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Strategy to Avoid Confusion when Giving to Charity

Caroline Jaine's picture

I have been a life long fund-raiser, but recently I have been a confused giver.  This short article may help me (and others) see through the mists of great causes towards building a personal giving strategy.
Back in the day (that will be the 1970s), charities had “flag days” – once a year I would stand outside Gateway Supermarket on the Gloucester Road in Bristol and wave a Royal Society for the Prevention of Cruelty to Animals (RSPCA) tin under the noses of passersby, and they would exchange a few coins for a paper flag on a pin.  If we were lucky, we got a one pound note folded into the slot. Together with two friends, our efforts extended to carol singing, putting on shows and even a fete in our back garden.  We were thanked for our charitable efforts by the Lord Mayor of Bristol with tea and cake at City Hall on College Green (known then as The Council House). Life was simple: even though we were children, we did what we could for the one charity we cared about most.
Fast forward a few decades and I have helped to raise funds for tsunami survivors, villagers to ride bicycles in Africa, the conflict-effected of Syria, journalists at war, children’s homes in Sri Lanka, air ambulances, homeless charities, hospitals, flood victims in Pakistan, and widows in Iraq (to name a few).  These charities have all had a special place in my heart for one reason or another.

The Complex World of 'Giving'

Shamiela Mir's picture

Have you ever been conflicted by the word charity or the idea of charity? I have. I cannot pinpoint exactly why, but I’ve always had a philosophical dilemma about what it is, and how it should be. I was recently prompted to think about it again when I read a few articles and listened to a segment on National Public Radio that talked about the different ways in which people and institutions ‘give’ and whether or not these are good ideas. 

A New York Times article, Is It Nuts to Give to the Poor Without Strings Attached talked about an organization called GiveDirectly which gives money directly to poor people without any preconditions. The idea is that people know best what they need, and providing money with strings attached is patronizing and less effective. GiveDirectly hired independent researchers to conduct a randomized controlled trial to see if this is an effective way of giving. Results are due later this year and they will be made public.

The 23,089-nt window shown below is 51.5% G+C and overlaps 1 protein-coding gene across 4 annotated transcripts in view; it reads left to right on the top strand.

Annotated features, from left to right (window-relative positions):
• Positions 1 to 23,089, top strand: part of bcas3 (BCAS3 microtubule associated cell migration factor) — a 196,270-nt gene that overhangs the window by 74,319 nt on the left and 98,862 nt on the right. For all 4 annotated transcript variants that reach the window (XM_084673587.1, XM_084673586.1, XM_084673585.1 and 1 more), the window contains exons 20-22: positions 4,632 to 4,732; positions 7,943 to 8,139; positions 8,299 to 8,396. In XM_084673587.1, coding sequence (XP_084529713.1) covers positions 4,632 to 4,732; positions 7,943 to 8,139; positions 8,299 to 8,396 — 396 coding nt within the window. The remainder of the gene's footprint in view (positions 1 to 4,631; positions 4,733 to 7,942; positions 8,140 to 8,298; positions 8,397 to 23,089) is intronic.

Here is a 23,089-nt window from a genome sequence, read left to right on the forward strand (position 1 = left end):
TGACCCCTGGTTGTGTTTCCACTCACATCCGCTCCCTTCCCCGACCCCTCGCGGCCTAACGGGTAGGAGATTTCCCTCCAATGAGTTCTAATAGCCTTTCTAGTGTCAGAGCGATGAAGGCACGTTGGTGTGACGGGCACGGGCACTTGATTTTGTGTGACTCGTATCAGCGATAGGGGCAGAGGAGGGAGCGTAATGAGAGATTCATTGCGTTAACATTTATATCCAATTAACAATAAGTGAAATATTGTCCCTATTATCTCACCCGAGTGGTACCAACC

Giving the Poor What They Need, Not Just What We Have

David Evans's picture
Recently, this blog discussed a study on cinematic representations of development, highlighting notable films such as Slumdog Millionaire and City of God. Over the weekend, I was reminded that even forgettable films can underline key development lessons. In The Incredible Burt Wonderstone, a professional magician engages in international charity work. He explains, “I go to places where children have neither food nor clean water, and I give them magic,” as he passes out magic kits in an unidentified low-income rural community. A journalist asks, “Do you also give them food and clean water?” “Well, no. I’m a magician. I bring magic.” Later, his endeavor failed, the magician returns to the United States and meets an old friend:

“What about the poor?”
“Turns out they didn’t want magic: They just wanted food and clean water.”
“Ugh. Fools!”
The Incredible Burt Wonderstone